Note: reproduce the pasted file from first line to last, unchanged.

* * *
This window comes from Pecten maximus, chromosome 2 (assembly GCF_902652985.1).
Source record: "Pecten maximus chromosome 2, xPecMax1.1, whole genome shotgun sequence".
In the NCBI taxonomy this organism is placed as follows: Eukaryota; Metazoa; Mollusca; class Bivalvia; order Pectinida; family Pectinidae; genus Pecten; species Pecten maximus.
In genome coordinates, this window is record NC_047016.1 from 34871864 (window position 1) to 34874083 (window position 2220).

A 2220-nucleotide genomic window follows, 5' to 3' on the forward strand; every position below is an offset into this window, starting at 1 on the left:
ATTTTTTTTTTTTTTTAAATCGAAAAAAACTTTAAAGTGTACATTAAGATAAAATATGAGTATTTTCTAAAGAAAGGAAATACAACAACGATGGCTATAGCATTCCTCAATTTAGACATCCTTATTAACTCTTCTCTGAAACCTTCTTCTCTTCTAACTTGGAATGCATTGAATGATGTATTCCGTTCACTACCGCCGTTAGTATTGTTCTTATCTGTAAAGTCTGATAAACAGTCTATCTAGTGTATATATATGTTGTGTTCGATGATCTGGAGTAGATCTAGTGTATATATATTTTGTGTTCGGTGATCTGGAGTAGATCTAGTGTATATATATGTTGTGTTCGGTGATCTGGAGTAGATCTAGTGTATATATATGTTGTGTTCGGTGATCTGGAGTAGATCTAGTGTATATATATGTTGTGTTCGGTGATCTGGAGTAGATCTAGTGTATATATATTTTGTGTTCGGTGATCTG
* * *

This window comes from Pecten maximus, chromosome 2 (assembly GCF_902652985.1).
Source record: "Pecten maximus chromosome 2, xPecMax1.1, whole genome shotgun sequence".
In the NCBI taxonomy this organism is placed as follows: Eukaryota; Metazoa; Mollusca; class Bivalvia; order Pectinida; family Pectinidae; genus Pecten; species Pecten maximus.
In genome coordinates, this window is record NC_047016.1 from 34871864 (window position 1) to 34874083 (window position 2220).

A 2220-nucleotide genomic window follows, 5' to 3' on the forward strand; every position below is an offset into this window, starting at 1 on the left:
ATTTTTTTTTTTTTTTAAATCGAAAAAAACTTTAAAGTGTACATTAAGATAAAATATGAGTATTTTCTAAAGAAAGGAAATACAACAACGATGGCTATAGCATTCCTCAATTTAGACATCCTTATTAACTCTTCTCTGAAACCTTCTTCTCTTCTAACTTGGAATGCATTGAATGATGTATTCCGTTCACTACCGCCGTTAGTATTGTTCTTATCTGTAAAGTCTGATAAACAGTCTATCTAGTGTATATATATGTTGTGTTCGATGATCTGGAGTAGATCTAGTGTATATATATTTTGTGTTCGGTGATCTGGAGTAGATCTAGTGTATATATATGTTGTGTTCGGTGATCTGGAGTAGATCTAGTGTATATATATGTTGTGTTCGGTGATCTGGAGTAGATCTAGTGTATATATATGTTGTGTTCGGTGATCTGGAGTAGATCTAGTGTATATATATTTTGTGTTCGGTGATCTG